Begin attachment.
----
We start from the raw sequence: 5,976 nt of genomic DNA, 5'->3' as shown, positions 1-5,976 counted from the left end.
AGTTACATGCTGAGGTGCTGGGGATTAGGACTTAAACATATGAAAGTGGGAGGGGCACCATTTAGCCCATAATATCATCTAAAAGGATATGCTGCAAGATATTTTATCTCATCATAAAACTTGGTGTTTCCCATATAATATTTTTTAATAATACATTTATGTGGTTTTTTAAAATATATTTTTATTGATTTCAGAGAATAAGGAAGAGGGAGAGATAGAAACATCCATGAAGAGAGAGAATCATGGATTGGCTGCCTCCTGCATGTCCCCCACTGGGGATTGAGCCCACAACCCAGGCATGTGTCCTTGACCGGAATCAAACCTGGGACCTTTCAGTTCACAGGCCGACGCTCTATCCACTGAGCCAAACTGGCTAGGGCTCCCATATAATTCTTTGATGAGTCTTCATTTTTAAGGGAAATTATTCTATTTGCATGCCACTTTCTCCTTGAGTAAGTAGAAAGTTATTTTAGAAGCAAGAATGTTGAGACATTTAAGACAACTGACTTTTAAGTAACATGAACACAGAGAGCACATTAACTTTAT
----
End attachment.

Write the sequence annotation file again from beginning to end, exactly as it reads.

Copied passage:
We start from the raw sequence: 5,976 nt of genomic DNA, 5'->3' as shown, positions 1-5,976 counted from the left end.
AGTTACATGCTGAGGTGCTGGGGATTAGGACTTAAACATATGAAAGTGGGAGGGGCACCATTTAGCCCATAATATCATCTAAAAGGATATGCTGCAAGATATTTTATCTCATCATAAAACTTGGTGTTTCCCATATAATATTTTTTAATAATACATTTATGTGGTTTTTTAAAATATATTTTTATTGATTTCAGAGAATAAGGAAGAGGGAGAGATAGAAACATCCATGAAGAGAGAGAATCATGGATTGGCTGCCTCCTGCATGTCCCCCACTGGGGATTGAGCCCACAACCCAGGCATGTGTCCTTGACCGGAATCAAACCTGGGACCTTTCAGTTCACAGGCCGACGCTCTATCCACTGAGCCAAACTGGCTAGGGCTCCCATATAATTCTTTGATGAGTCTTCATTTTTAAGGGAAATTATTCTATTTGCATGCCACTTTCTCCTTGAGTAAGTAGAAAGTTATTTTAGAAGCAAGAATGTTGAGACATTTAAGACAACTGACTTTTAAGTAACATGAACACAGAGAGCACATTAACTTTAT